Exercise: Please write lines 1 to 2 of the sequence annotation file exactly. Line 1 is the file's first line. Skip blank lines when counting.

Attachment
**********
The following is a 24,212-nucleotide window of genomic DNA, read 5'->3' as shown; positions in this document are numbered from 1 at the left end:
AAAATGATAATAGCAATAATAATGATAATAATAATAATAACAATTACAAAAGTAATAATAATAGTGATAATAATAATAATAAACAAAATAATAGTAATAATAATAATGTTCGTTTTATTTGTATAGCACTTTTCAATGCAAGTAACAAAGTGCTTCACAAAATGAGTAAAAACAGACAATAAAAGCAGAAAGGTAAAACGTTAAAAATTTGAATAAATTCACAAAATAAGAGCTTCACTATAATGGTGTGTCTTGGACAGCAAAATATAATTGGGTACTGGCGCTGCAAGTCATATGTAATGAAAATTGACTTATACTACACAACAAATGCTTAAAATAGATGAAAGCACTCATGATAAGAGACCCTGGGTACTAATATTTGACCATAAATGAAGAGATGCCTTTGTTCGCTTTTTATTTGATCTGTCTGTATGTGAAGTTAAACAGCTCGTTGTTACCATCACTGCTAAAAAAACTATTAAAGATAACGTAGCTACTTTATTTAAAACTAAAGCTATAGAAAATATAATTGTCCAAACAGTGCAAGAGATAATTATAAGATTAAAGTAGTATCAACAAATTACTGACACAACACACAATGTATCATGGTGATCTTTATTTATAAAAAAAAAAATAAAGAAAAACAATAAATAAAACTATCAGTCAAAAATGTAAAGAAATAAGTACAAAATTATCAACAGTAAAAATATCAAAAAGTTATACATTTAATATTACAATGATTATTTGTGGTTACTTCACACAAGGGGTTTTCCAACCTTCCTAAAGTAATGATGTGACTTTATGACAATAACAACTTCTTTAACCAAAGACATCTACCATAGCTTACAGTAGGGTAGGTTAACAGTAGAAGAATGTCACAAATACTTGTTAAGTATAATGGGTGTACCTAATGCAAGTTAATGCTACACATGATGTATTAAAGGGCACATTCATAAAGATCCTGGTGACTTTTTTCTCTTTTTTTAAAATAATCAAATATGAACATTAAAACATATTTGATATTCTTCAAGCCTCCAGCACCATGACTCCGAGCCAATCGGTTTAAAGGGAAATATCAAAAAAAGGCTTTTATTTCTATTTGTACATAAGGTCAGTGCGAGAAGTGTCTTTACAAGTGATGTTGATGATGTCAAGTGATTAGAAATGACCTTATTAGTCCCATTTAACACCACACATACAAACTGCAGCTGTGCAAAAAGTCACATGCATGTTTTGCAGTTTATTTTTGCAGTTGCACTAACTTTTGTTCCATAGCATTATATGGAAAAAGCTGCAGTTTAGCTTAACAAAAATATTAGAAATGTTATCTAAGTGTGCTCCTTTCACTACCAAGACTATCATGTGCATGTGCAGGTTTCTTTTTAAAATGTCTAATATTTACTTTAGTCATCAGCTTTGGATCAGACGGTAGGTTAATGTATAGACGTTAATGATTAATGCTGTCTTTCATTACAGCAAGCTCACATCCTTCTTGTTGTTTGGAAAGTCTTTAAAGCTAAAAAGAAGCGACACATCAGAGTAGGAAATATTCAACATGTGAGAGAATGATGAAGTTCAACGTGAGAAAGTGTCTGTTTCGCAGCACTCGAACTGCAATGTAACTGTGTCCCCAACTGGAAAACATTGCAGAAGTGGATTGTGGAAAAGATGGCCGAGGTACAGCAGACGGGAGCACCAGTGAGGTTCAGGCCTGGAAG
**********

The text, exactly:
The following is a 24,212-nucleotide window of genomic DNA, read 5'->3' as shown; positions in this document are numbered from 1 at the left end:
AAAATGATAATAGCAATAATAATGATAATAATAATAATAACAATTACAAAAGTAATAATAATAGTGATAATAATAATAATAAACAAAATAATAGTAATAATAATAATGTTCGTTTTATTTGTATAGCACTTTTCAATGCAAGTAACAAAGTGCTTCACAAAATGAGTAAAAACAGACAATAAAAGCAGAAAGGTAAAACGTTAAAAATTTGAATAAATTCACAAAATAAGAGCTTCACTATAATGGTGTGTCTTGGACAGCAAAATATAATTGGGTACTGGCGCTGCAAGTCATATGTAATGAAAATTGACTTATACTACACAACAAATGCTTAAAATAGATGAAAGCACTCATGATAAGAGACCCTGGGTACTAATATTTGACCATAAATGAAGAGATGCCTTTGTTCGCTTTTTATTTGATCTGTCTGTATGTGAAGTTAAACAGCTCGTTGTTACCATCACTGCTAAAAAAACTATTAAAGATAACGTAGCTACTTTATTTAAAACTAAAGCTATAGAAAATATAATTGTCCAAACAGTGCAAGAGATAATTATAAGATTAAAGTAGTATCAACAAATTACTGACACAACACACAATGTATCATGGTGATCTTTATTTATAAAAAAAAAAATAAAGAAAAACAATAAATAAAACTATCAGTCAAAAATGTAAAGAAATAAGTACAAAATTATCAACAGTAAAAATATCAAAAAGTTATACATTTAATATTACAATGATTATTTGTGGTTACTTCACACAAGGGGTTTTCCAACCTTCCTAAAGTAATGATGTGACTTTATGACAATAACAACTTCTTTAACCAAAGACATCTACCATAGCTTACAGTAGGGTAGGTTAACAGTAGAAGAATGTCACAAATACTTGTTAAGTATAATGGGTGTACCTAATGCAAGTTAATGCTACACATGATGTATTAAAGGGCACATTCATAAAGATCCTGGTGACTTTTTTCTCTTTTTTTAAAATAATCAAATATGAACATTAAAACATATTTGATATTCTTCAAGCCTCCAGCACCATGACTCCGAGCCAATCGGTTTAAAGGGAAATATCAAAAAAAGGCTTTTATTTCTATTTGTACATAAGGTCAGTGCGAGAAGTGTCTTTACAAGTGATGTTGATGATGTCAAGTGATTAGAAATGACCTTATTAGTCCCATTTAACACCACACATACAAACTGCAGCTGTGCAAAAAGTCACATGCATGTTTTGCAGTTTATTTTTGCAGTTGCACTAACTTTTGTTCCATAGCATTATATGGAAAAAGCTGCAGTTTAGCTTAACAAAAATATTAGAAATGTTATCTAAGTGTGCTCCTTTCACTACCAAGACTATCATGTGCATGTGCAGGTTTCTTTTTAAAATGTCTAATATTTACTTTAGTCATCAGCTTTGGATCAGACGGTAGGTTAATGTATAGACGTTAATGATTAATGCTGTCTTTCATTACAGCAAGCTCACATCCTTCTTGTTGTTTGGAAAGTCTTTAAAGCTAAAAAGAAGCGACACATCAGAGTAGGAAATATTCAACATGTGAGAGAATGATGAAGTTCAACGTGAGAAAGTGTCTGTTTCGCAGCACTCGAACTGCAATGTAACTGTGTCCCCAACTGGAAAACATTGCAGAAGTGGATTGTGGAAAAGATGGCCGAGGTACAGCAGACGGGAGCACCAGTGAGGTTCAGGCCTGGAAG